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2002 Frontline Reports


Churches, members mobilize to help people with disease (December 30, 2001)

Pilot shows plane, shares the Lord (December 23, 2001)

SonBeams provides social outlet, spiritual training (December 16, 2001)

Veterans Day (November 11, 2001)

Chi Alpha chapter reaches the world (September 30, 2001)

Church's Independence Day celebration draws more than 50,000 (September 16, 2001)

A passion for missions (September 9, 2001)

Lifestyle evangelism influences hedonistic neighborhood (August 26, 2001)

Church takes Christ to inner-city needy (August 12, 2001)

Nontraditional services draw worshippers (July 22, 2001)

Dirt floors and horses: Welcome to Cowboy Church (July 13, 2001)

Northland Cathedral members know God's timing is best (June 24, 2001)

Youth, children's outreaches spur church growth (June 17, 2001)

Revival transforms blighted neighborhood (June 10, 2001)

Vacant mall becomes home for growing church plant (May 20, 2001)

Single moms find strength to build strong families (May 13, 2001)

Spiritual freedom is hallmark of three-decade ministry (April 29, 2001)

Modern hangout serves as haven for teens (April 22, 2001)

Merged congregation challenges stereotypes (April 8, 2001)

Hell's Alternative: The Reality (March 25, 2001)

Vietnamese congregation moves forward (March 18, 2001)

Rejoicing in the rubble (February 25, 2001)

Faith Health Clinic treats the whole person (February 18, 2001)

Former prostitute befriends box-dwellers (Feb. 11, 2001)

Crisis Pregnancy Outreach saving lives, helping mothers (January 21, 2001)

Ministering at the Gates of Hell (January 14, 2001)


2000 Frontline Reports

Churches, members mobilize to help people with disease

(December 30, 2001)

Close to half a million children, adolescents and adults are living with HIV/AIDS in the United States. Assemblies of God churches and individuals are responding with Christlike compassion, striving to help meet physical, emotional and spiritual needs.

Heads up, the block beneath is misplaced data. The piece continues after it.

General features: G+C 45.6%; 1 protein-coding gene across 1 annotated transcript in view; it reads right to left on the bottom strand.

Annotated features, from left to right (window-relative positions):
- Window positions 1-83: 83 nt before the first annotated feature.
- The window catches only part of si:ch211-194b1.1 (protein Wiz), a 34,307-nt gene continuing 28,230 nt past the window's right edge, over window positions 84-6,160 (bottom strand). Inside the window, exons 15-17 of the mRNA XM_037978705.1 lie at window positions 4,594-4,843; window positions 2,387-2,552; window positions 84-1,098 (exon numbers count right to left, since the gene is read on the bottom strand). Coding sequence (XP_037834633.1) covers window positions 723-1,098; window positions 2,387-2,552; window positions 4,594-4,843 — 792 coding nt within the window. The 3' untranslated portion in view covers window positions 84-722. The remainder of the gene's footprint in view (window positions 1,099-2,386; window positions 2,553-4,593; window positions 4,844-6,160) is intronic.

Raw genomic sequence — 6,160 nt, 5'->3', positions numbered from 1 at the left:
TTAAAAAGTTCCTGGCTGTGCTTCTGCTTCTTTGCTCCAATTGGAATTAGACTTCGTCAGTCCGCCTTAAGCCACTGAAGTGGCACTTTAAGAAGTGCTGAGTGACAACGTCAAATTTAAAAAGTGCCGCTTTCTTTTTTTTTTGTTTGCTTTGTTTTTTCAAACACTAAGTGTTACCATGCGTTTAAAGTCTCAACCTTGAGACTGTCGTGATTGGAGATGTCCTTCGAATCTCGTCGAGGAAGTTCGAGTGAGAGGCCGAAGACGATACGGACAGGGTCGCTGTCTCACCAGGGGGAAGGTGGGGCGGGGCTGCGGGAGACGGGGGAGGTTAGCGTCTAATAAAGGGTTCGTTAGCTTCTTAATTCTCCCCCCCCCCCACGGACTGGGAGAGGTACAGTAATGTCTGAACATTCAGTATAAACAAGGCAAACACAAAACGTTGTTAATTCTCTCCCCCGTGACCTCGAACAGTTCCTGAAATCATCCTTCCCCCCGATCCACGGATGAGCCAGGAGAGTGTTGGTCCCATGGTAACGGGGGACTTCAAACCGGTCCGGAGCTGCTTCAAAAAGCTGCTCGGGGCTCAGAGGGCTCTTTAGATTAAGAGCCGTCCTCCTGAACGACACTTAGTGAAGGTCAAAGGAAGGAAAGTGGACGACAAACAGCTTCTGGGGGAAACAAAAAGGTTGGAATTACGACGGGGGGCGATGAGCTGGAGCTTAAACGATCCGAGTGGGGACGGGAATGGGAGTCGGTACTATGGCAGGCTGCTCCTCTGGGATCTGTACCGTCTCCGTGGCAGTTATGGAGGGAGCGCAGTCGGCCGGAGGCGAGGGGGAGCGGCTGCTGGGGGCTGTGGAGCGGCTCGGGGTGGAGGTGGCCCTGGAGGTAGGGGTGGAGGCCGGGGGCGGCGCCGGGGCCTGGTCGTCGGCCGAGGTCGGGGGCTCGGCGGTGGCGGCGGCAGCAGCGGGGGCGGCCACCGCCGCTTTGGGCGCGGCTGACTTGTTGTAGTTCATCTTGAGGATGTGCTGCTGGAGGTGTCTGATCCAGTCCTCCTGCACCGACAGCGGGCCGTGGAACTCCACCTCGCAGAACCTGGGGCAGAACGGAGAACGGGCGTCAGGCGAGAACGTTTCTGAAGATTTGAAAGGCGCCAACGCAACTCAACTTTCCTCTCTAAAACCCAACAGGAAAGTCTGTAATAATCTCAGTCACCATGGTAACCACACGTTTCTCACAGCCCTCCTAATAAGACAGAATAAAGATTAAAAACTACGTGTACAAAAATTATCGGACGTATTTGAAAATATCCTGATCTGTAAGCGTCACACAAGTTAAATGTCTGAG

For the past four years, Lance and Mary Ann Hastings have been Assemblies of God home missionaries to people with HIV/AIDS. Starting out in Puerto Rico and now stationed in the Old Town section of Key West, Fla., their ministry focuses on establishing relationships and acts of service to people with AIDS.

"For the first 13 years of our 27-year marriage, Lance was involved in the homosexual lifestyle," Mary Ann says. "We should have been dead from AIDS before we became Christians. When we were saved, it meant that God had not given us just one new life, but two. How could we say no when He asked us to share life with His other children who were dying without Him?"

The Hastingses volunteer at an AIDS-assistance organization, driving people to medical appointments, helping them buy groceries and pay bills. They have had the opportunity to pray with many people frightened about their illness.

Lance volunteers for a local hospice group, sitting with people who are dying or providing respite for the caregiver. He offers to officiate funerals for those people who don’t have a church or minister. The couple visit the county jail, conducting Bible studies and counseling sessions. They teach on AIDS and issues of homosexuality when opportunities arise.

"The church has a responsibility to be in this type of ministry because Scripture tells us to do justice, but love mercy and walk humbly with our God," Mary Ann says. "Jesus would have been right there healing people with AIDS, just as He was with the forgotten and hurting people of His day."

On the other side of the country, Tara Calverley coordinates a food-distribution program to people who are HIV-positive for Peninsula Christian Center in Redwood City, Calif. The groceries are provided by a nonprofit organization and distributed weekly to up to 15 families. Through the deliveries, believers have built relationships and shared the gospel.

"This is a tangible way of helping people," Calverley says. "Churches should be reaching their community on a daily basis — if they’re not, they’re not fulfilling their function."

The Los Angeles International Church has two programs that help people with HIV/AIDS. The City Help Wellness Center provides emergency housing and the church offers a yearlong live-in program for individuals with HIV who want help in developing a relationship with God.

The discipleship program includes prayer times, chapel, guided personal study and specific teachings for people with life-threatening illnesses such as AIDS.

"In the past it’s been difficult in the church to talk about AIDS because there’s a stigma," says Nancy Urban, associate director of the Wellness Center. "The church needs to get more involved in reaching out in love to all individuals, regardless of their past."

— Katy Attanasi

 

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